Satellites photograph unprecedented Greenland ice melt
For several days this month, Greenland’s surface ice cover melted over a larger area than at any time in more than 30 years of satellite observations. Nearly the entire ice cover of Greenland, from its thin, low-lying coastal edges to its two-mile-thick center, experienced some degree of melting at its surface, according to measurements from three independent satellites analyzed by NASA and university scientists.
On average in the summer, about half of the surface of Greenland’s ice sheet naturally melts. At high elevations, most of that melt water quickly refreezes in place. Near the coast, some of the melt water is retained by the ice sheet and the rest is lost to the ocean. But this year the extent of ice melting at or near the surface jumped dramatically. According to satellite data, an estimated 97 percent of the ice sheet surface thawed at some point in mid-July.
Researchers have not yet determined whether this extensive melt event will affect the overall volume of ice loss this summer and contribute to sea level rise…
The melting spread quickly. Melt maps derived from the three satellites showed that on July 8, about 40 percent of the ice sheet’s surface had melted. By July 12, 97 percent had melted.
This extreme melt event coincided with an unusually strong ridge of warm air, or a heat dome, over Greenland. The ridge was one of a series that has dominated Greenland’s weather since the end of May. “Each successive ridge has been stronger than the previous one,” said Mote. This latest heat dome started to move over Greenland on July 8, and then parked itself over the ice sheet about three days later. By July 16, it had begun to dissipate.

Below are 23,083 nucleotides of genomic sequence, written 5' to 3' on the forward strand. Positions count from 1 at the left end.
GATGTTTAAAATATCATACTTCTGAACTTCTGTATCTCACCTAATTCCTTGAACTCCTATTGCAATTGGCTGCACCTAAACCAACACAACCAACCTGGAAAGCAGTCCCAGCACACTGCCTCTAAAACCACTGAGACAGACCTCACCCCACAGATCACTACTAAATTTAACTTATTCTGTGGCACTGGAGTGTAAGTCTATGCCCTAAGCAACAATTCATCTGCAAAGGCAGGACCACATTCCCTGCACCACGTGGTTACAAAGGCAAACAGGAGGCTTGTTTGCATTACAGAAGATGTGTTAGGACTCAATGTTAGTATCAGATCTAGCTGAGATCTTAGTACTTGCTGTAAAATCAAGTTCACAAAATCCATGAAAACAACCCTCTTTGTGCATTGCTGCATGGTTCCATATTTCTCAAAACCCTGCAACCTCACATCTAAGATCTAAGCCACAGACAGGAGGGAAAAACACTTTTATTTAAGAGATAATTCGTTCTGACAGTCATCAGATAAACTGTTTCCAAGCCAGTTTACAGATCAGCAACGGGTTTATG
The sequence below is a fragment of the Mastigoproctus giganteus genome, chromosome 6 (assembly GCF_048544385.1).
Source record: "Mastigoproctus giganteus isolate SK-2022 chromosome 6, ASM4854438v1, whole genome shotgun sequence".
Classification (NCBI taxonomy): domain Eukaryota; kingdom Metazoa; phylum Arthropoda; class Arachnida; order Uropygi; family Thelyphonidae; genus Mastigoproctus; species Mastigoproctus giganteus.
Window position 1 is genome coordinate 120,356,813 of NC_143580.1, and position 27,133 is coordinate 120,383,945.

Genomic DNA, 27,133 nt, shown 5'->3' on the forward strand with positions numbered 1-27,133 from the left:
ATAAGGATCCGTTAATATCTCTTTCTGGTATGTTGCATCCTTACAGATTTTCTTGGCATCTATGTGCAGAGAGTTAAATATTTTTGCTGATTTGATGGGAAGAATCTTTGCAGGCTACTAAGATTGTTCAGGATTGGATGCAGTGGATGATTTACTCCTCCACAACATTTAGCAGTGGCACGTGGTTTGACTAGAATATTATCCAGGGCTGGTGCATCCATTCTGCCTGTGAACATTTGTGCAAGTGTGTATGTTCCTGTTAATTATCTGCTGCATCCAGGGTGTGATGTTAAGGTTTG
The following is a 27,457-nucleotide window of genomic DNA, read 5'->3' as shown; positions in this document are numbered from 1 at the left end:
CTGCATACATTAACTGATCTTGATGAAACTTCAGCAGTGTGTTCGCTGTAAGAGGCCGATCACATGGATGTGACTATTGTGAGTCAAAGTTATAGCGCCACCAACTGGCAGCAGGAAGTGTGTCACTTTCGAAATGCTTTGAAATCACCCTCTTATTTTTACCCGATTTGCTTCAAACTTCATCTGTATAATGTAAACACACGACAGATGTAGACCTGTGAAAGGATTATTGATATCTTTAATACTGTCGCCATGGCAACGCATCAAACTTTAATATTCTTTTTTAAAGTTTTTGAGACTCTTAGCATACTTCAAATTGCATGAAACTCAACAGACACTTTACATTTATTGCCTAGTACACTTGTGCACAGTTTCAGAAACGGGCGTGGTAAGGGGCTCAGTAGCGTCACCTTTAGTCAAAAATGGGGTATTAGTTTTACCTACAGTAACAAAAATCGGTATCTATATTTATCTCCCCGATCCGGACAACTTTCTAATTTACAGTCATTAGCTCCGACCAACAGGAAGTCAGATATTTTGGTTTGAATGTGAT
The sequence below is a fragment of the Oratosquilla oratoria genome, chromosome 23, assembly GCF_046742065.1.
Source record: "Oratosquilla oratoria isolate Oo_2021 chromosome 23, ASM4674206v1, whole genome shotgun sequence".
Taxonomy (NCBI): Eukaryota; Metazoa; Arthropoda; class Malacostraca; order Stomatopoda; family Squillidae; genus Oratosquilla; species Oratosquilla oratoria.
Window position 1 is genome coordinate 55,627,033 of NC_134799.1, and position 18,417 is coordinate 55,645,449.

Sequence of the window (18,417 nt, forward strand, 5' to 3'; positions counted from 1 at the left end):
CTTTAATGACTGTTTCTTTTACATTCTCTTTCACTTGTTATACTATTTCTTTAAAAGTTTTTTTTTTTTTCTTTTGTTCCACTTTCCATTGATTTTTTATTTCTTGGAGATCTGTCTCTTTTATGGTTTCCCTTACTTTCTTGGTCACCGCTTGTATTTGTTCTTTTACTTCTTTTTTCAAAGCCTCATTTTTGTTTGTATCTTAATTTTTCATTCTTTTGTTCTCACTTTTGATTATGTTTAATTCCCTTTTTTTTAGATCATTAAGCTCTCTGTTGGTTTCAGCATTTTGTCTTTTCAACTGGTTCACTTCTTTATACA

Even the area around Summit Station in central Greenland, which at 2 miles above sea level is near the highest point of the ice sheet, showed signs of melting….”Ice cores from Summit show that melting events of this type occur about once every 150 years on average. With the last one happening in 1889, this event is right on time,” says Lora Koenig, a Goddard glaciologist and a member of the research team analyzing the satellite data. “But if we continue to observe melting events like this in upcoming years, it will be worrisome.”
I love the conservative calm of serious researchers.
There will be the flightier breed of enviro who will take this occurrence as exclusively owing to climate change. Which it may well be. But, it will take time and more observations over time – to determine that.
There will be Flat Earth climate deniers as foolish in their own special fear and trembling on behalf of purveyors of fossil fuels.
My guess? The global trend suggests we’re all screwed. Many Western democracies will wait until well after the fact to take notice.
Thanks, Uncle Dave